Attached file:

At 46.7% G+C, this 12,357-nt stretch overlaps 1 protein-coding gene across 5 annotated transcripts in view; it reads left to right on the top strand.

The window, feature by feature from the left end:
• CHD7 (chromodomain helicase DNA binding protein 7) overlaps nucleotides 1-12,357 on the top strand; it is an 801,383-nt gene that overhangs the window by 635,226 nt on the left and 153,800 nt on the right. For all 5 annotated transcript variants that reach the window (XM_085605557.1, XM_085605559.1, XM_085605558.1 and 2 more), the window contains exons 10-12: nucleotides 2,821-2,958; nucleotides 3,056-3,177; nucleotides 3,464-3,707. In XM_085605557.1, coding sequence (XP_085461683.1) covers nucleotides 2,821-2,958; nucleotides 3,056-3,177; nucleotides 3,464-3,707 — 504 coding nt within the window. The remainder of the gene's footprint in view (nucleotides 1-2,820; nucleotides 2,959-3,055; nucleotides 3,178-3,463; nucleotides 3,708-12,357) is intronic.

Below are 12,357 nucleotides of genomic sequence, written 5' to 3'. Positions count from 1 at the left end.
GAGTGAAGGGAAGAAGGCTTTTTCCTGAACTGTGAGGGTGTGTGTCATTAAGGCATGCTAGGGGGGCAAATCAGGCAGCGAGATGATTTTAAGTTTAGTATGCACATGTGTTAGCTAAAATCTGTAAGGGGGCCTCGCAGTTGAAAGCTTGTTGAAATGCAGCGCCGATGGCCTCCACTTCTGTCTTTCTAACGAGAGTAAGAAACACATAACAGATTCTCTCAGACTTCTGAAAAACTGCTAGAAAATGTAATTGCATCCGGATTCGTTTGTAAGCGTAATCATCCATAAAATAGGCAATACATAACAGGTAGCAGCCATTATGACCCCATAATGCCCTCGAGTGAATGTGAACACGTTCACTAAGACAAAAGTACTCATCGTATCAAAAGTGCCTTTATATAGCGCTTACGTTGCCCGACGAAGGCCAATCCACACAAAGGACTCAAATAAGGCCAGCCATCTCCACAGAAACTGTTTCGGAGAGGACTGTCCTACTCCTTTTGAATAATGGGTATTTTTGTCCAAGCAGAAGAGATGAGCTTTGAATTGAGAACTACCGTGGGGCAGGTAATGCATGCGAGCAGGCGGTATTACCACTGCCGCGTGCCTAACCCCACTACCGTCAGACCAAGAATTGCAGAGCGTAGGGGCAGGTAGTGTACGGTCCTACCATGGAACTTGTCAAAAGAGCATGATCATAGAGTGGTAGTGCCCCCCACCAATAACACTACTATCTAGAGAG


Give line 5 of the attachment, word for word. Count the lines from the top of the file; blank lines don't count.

GAGTGAAGGGAAGAAGGCTTTTTCCTGAACTGTGAGGGTGTGTGTCATTAAGGCATGCTAGGGGGGCAAATCAGGCAGCGAGATGATTTTAAGTTTAGTATGCACATGTGTTAGCTAAAATCTGTAAGGGGGCCTCGCAGTTGAAAGCTTGTTGAAATGCAGCGCCGATGGCCTCCACTTCTGTCTTTCTAACGAGAGTAAGAAACACATAACAGATTCTCTCAGACTTCTGAAAAACTGCTAGAAAATGTAATTGCATCCGGATTCGTTTGTAAGCGTAATCATCCATAAAATAGGCAATACATAACAGGTAGCAGCCATTATGACCCCATAATGCCCTCGAGTGAATGTGAACACGTTCACTAAGACAAAAGTACTCATCGTATCAAAAGTGCCTTTATATAGCGCTTACGTTGCCCGACGAAGGCCAATCCACACAAAGGACTCAAATAAGGCCAGCCATCTCCACAGAAACTGTTTCGGAGAGGACTGTCCTACTCCTTTTGAATAATGGGTATTTTTGTCCAAGCAGAAGAGATGAGCTTTGAATTGAGAACTACCGTGGGGCAGGTAATGCATGCGAGCAGGCGGTATTACCACTGCCGCGTGCCTAACCCCACTACCGTCAGACCAAGAATTGCAGAGCGTAGGGGCAGGTAGTGTACGGTCCTACCATGGAACTTGTCAAAAGAGCATGATCATAGAGTGGTAGTGCCCCCCACCAATAACACTACTATCTAGAGAG